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There are many movies and shows that show bats as creatures of the dark. This is why having them in your home is never something you would want, even in your worst nightmares. But, how do bats even get inside your house in the first place? Can bats come through air conditioners?
Bats are the last thing you want in your home. The younger bats are usually the problem here. Once they earned their wings and start to fly with the colony’s older bats, they tend to get lost and end up flying around. Sometimes, they may wander off and get inside your living space through small spaces like that space in your air conditioner.
How do bats get in through your air conditioner
Bats can actually sense the flow of air coming through the tiny gaps in your AC or window unit. They will then land on your air conditioner, crawl up in between the glass panes, and crawl right inside your house.
It is especially true in the case of homes that were already bat-proofed. Once you evict a group of bats from your attic, they will always be on the lookout for another new point of entry. For bats, your unsealed air conditioner is just like a welcome mat for them.
Do bats like air conditioning
Even if bats play an important role in the local ecosystem, no one really wants to see these flying animals in their air conditioning units. Bats can easily hamper the overall performance of your cooling systems, cause some unwanted odors, and worse, end up dying in the ducts that can make it more difficult for you to remove them. Knowing and understanding what really draws them to your ductwork will help you fortify your house better to keep these bats outside once and for all.
The sensitivity of a bat to air currents is what attracts these animals to enter your air conditioning. Once your home’s temperature drops every night, cool air coming from outside your home gets drawn to the openings in the ventilation.
Bats use these currents of cool air as a signal for them to feed but the problem here is that the cool air current happens to lead towards your house so these animals might end up finding their way inside the air ducts through a hole or crack.
If it is any consolation, bats don’t really want be in your house any more than you like them to. It is just that they got lost along the way. As mentioned earlier, most of the bats that end up in your air ducts are the younger ones finding their way through the air for the very first time.
Can bats come in through the furnace
Bats are animals living in colonies and you will know you have a bat issue at hand if you ever discover even one bat inside the house.
Bats could show up inside your home anytime although they most often appear when the weather is hot. They don’t live in attics that tend too cold during winter and too hot when summer months arrive. But, they usually pass through the spaces in the attic and leave behind their droppings.
These animals often live mainly in the interior walls that provide stable temperatures and protection. The walls also have ducts, wires, and pipes that give bats a path for moving around the house.
Hot weather can also drive bats to cooler spots such as the basement. Holes surrounding ductwork, wires, and pipes are the areas where most bats get to enter your living space, particularly in furnace rooms and unfinished basements.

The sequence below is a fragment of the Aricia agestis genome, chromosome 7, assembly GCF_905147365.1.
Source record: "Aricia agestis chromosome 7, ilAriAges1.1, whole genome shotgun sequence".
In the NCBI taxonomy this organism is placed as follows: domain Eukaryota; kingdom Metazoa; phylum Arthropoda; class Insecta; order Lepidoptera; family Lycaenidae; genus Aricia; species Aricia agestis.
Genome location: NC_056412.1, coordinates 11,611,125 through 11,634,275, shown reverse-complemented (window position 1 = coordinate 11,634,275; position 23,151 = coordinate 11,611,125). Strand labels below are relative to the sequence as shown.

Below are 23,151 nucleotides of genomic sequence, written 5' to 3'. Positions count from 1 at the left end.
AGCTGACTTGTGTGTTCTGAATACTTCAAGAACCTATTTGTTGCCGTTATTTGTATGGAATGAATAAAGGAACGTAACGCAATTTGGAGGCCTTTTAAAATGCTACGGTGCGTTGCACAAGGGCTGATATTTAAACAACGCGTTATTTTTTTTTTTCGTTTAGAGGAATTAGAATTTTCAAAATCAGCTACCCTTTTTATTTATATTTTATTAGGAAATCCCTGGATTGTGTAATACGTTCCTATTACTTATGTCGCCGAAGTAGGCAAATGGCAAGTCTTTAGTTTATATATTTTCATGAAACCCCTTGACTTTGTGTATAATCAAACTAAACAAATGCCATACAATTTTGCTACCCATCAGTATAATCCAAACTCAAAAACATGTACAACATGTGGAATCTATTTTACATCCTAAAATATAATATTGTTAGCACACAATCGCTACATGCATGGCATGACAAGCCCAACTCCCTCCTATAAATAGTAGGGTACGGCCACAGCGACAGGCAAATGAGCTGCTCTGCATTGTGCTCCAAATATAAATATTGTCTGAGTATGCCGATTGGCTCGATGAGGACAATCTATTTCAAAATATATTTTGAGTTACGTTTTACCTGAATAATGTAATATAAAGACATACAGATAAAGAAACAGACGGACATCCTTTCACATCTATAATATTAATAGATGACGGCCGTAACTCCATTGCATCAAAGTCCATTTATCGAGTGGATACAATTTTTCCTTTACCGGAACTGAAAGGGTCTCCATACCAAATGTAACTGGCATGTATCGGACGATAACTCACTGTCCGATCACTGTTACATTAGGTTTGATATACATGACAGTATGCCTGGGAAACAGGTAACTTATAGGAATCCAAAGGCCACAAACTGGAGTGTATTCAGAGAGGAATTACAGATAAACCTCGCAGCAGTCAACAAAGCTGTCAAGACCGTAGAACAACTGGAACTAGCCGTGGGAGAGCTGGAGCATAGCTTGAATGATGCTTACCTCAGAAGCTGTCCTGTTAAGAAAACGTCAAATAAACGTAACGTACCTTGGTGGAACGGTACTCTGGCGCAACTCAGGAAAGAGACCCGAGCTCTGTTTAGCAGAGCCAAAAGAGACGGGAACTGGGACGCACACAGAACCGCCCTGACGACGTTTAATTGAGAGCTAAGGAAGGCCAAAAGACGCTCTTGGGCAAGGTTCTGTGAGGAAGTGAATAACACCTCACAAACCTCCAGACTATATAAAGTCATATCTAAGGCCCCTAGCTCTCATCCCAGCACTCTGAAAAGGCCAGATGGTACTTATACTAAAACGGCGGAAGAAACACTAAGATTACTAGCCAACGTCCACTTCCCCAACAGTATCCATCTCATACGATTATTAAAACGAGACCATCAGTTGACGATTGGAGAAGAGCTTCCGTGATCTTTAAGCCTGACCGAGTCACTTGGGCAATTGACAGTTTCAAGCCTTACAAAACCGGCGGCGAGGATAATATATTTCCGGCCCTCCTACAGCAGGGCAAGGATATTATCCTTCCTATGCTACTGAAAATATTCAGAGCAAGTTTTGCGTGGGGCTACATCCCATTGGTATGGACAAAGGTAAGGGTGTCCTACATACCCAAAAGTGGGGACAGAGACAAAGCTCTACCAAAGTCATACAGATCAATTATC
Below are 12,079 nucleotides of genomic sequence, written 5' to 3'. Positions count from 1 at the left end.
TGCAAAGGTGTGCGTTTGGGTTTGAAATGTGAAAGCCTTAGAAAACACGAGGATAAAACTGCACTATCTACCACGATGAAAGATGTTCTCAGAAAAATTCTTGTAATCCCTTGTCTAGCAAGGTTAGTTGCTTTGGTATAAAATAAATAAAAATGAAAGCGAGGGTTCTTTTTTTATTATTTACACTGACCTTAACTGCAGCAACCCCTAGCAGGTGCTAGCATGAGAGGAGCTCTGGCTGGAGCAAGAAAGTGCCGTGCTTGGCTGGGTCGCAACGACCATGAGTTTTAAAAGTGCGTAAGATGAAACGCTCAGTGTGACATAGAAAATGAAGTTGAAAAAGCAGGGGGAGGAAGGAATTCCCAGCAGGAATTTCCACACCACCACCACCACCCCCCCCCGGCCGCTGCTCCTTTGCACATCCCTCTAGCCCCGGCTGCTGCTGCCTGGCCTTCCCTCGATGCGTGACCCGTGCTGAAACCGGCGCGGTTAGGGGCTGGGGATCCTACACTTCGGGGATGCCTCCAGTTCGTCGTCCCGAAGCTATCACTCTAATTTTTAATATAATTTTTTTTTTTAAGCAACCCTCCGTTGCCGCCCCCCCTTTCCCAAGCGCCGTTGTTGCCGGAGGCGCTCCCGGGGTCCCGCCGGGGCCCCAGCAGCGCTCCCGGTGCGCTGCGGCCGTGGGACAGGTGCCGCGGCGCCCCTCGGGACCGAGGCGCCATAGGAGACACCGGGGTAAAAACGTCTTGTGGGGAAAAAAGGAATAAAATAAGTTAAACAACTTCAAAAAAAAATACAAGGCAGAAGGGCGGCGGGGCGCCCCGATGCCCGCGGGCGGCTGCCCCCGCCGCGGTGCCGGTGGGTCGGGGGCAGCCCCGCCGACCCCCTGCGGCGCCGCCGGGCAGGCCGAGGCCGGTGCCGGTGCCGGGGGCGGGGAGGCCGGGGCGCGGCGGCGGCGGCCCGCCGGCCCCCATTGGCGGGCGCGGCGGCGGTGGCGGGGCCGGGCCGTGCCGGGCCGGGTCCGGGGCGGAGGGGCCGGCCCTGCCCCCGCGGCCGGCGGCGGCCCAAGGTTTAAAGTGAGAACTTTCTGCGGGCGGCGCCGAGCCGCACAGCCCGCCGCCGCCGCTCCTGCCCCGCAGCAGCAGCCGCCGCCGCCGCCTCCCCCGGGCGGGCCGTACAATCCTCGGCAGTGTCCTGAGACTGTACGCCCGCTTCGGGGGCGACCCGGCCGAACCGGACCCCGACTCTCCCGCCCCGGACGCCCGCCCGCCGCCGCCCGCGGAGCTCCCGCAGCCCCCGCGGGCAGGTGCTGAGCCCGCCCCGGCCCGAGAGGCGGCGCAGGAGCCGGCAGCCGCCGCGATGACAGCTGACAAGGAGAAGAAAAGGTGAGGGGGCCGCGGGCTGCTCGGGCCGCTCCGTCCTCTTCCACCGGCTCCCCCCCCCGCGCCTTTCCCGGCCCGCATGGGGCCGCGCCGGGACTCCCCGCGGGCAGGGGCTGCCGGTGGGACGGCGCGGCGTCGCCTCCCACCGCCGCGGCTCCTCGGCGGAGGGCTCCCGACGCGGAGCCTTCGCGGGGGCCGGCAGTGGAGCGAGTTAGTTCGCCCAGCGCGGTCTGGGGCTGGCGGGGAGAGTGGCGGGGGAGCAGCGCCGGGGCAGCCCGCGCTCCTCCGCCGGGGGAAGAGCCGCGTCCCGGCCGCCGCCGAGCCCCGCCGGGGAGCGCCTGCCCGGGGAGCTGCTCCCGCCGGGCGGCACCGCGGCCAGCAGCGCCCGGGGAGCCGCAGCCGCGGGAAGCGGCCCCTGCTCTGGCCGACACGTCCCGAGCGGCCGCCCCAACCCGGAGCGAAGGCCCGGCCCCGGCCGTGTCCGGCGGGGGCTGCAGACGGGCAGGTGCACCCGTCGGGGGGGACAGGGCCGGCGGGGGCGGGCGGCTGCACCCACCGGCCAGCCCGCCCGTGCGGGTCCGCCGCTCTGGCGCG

Once they get inside, bats may move from one room to another through crawling through ductwork or doors, which is why it is also common to see them in bedrooms.
Bats can leave behind trails of scent that other bats follow. When they find a way inside your house, you can pretty much expect them to continue coming back.
Bats living in HVAC
While bats are not noisy during daytime, these animals could still cause plenty of problems. It doesn’t matter if they roost in your HVAC or just using this to gain access to the insides of walls or to your attic, bats can leave behind wet and sticky guano deposits.
Bat guano not only causes staining and water damage but can also create some health hazards for you and your pets. While you might never come into close contact with these bats, their guano can make you contact Histoplasmosis. This happens even if you just breathe in spores. This is why the presence of bats in your HVAC that circulates air also poses a major health risks.
Once you suspect or find bats living in your HVAC, you need to contact a professional wildlife specialist to get rid of them and deal with the guano before letting the professionals clean your entire duct system.
How to get rid of bats from AC
Trying to get rid of bats from your AC might not be something that you can do on your own. Instead, you can get the help of professionals to ensure that you don’t deal with these flying animals.
Now, once the experts have freed your AC of bats, it is now time for you to be sure that they won’t be able to get inside every again.
- Identify the gap between your windows.
- Put one end of the foam on the left part of the gap.
- Move from left to right and push down the foam to the gap as you go.
- You will be good to go once you have stuffed and filled in the gap.
See to it that the unit’s adjustable wings are all tight against the bottom and sides of the window frame. You can use small screws to keep the wings in proper place.
How to get a bat out of a vent
First, determine if you are dealing with an entire colony or just one wayward bat. If there is one colony, all of them must be able to fly before you can start your efforts of directing them out the vent. Using a one-way valve is the ideal method of removal.
It could be in the form of empty caulk tube, short length of pipe, or piece of mesh netting to partially seal the outside of the access points of the bats. Once you have set up the one-way valve device, wait for 5 to 7 days for all the bats to leave the vent.
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